It appears that severe drought led to the demise of one of the world’s most highly developed ancient civilizations, as new research shows that changing climate and dry conditions may have led to famine and fighting in South America’s Mayan civilizationLiveScience reports that minerals taken from the Great Blue Hole, the Mayan’s famous underwater cave located in what is now Belize (along with other lagoons) indicate that an “extreme drought occurred between A.D.800 and A.D. 900, right when the Mayan civilization disintegrated.” The Mayans moved north when the rains returned but then disappeared again after another drought, according to the sediment. Andre Droxler, an earth scientist at Rice University, said that this new data confirms previous research, which indicated drought and dry spells caused the Mayan culture to collapse.

Mayans, Maya, Mayan collapse, Mayan civilization collapse, Mayan civilization demise, climate change, drought, severe drought, dry spells, blue hole, Lighthouse lagoon, Rhomboid reef, Mayan culture

RELATED: Researchers discover that climate change may have been responsible for the decline of Mayan civilization

According to LiveScience, “The main driver of this drought is thought to have been a shift in the intertropical convergence zone (ITCZ); a weather system that generally dumps water on tropical regions of the world while drying out the subtropics. During summers, the ITCZ pelts the Yucatan peninsula with rain, but the system travels farther south in the winter. Many scientists have suggested that during the Mayan decline, this monsoon system may have missed the Yucatan peninsula altogether.”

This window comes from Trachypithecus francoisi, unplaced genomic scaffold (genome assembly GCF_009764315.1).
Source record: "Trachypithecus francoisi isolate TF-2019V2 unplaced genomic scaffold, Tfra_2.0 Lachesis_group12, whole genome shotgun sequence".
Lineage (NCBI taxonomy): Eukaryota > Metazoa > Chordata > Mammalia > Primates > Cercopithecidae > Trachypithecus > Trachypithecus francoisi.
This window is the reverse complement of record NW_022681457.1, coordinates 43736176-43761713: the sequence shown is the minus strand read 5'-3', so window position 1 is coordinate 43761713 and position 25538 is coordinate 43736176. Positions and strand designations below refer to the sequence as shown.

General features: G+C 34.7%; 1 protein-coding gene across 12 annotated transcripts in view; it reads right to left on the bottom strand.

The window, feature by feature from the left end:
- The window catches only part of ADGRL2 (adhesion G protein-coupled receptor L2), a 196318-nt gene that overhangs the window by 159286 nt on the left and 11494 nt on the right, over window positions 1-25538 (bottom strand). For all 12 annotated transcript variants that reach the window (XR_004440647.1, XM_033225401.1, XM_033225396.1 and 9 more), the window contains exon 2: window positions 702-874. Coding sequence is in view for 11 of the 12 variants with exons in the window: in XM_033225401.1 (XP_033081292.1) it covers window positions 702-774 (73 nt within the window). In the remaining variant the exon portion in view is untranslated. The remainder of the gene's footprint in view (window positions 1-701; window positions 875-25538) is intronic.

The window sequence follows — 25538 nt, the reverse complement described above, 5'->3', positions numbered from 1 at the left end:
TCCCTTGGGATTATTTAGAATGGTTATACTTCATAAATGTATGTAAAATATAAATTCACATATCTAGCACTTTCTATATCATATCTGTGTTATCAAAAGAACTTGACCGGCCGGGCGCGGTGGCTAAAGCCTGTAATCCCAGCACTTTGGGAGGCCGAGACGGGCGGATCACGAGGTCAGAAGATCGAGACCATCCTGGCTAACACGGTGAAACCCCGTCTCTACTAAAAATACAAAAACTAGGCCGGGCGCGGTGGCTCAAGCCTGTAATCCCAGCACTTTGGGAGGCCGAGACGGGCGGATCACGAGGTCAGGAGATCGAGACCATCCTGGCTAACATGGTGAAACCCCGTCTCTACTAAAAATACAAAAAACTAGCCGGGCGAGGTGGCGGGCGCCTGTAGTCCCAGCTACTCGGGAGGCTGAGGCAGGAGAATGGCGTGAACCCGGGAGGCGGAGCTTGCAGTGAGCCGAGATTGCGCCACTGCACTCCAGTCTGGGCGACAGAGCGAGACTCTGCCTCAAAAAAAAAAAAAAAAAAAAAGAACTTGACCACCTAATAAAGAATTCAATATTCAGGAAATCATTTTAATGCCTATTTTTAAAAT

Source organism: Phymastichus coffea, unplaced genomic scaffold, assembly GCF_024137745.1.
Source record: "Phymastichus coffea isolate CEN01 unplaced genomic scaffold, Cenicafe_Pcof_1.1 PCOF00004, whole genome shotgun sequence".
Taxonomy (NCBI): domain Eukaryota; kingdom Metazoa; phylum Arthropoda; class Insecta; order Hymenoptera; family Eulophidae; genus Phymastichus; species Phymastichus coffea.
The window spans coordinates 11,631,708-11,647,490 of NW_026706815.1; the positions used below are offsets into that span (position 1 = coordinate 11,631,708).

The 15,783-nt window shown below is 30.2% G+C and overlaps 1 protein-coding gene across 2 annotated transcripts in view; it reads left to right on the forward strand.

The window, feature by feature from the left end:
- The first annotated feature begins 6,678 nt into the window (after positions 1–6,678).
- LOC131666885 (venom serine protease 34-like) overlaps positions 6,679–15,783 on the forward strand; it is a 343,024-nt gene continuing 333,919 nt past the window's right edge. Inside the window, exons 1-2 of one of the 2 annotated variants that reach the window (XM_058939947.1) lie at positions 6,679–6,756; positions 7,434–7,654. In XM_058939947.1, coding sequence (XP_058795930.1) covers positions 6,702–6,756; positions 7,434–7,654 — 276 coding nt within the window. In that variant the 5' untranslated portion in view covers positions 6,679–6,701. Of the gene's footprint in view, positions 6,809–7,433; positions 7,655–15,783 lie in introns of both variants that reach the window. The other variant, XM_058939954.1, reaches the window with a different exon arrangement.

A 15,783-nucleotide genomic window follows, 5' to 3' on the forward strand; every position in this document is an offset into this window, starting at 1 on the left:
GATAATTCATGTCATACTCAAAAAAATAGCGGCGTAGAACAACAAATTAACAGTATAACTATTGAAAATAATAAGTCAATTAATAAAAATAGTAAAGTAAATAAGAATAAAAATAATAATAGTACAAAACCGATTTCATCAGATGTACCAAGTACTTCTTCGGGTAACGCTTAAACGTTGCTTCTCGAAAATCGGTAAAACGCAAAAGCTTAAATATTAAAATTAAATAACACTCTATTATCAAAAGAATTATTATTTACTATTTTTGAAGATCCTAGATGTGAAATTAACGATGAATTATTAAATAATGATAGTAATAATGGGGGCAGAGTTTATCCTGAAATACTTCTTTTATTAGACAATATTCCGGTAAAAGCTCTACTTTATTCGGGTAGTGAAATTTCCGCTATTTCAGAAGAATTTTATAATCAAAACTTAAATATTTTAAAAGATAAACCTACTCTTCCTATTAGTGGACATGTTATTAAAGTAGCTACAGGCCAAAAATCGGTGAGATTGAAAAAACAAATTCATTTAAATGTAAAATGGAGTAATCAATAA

In order to locate the signs of drought, researchers drilled into the walls of the Blue Hole of Lighthouse lagoon, as well as Rhomboid reef, withdrawing core samples to study. Droxler and his colleagues then studied the chemical composition of the samples, particularly the ratio of titanium to aluminum. When the rains fall, Droxler said, the volcanic rocks that contain titanium are eaten away. So, dry periods have more titanium. Between A.D. 800 and A.D 1000, Droxler’s team found that there were only one or two tropical cyclones every two decades as opposed to the usual five or six.

This is when the Mayan moved north, building Chichen Itza. But the new research shows that another drought occurred between A.D. 1000 and 1100, right before Chichen Itza fell.

RELATED: 12-21-12 eco-challenges are similar to those that collapsed the Mayans

This is not the first time that climate change has been suggested as the reason for the fall of the Mayan civilization. Skeptics often point to such factors as a reason why current climate change activity could not possibly be man made. However, the research shows clearly that this change in climate and the fall of the Mayan culture as a whole occurred over hundreds of years—whereas most current climate change issues have occurred over the last 50-75 years.

Via LiveScience

Images via Shutterstock, David Stanley and Dennis Jarvis, Flickr Creative Commons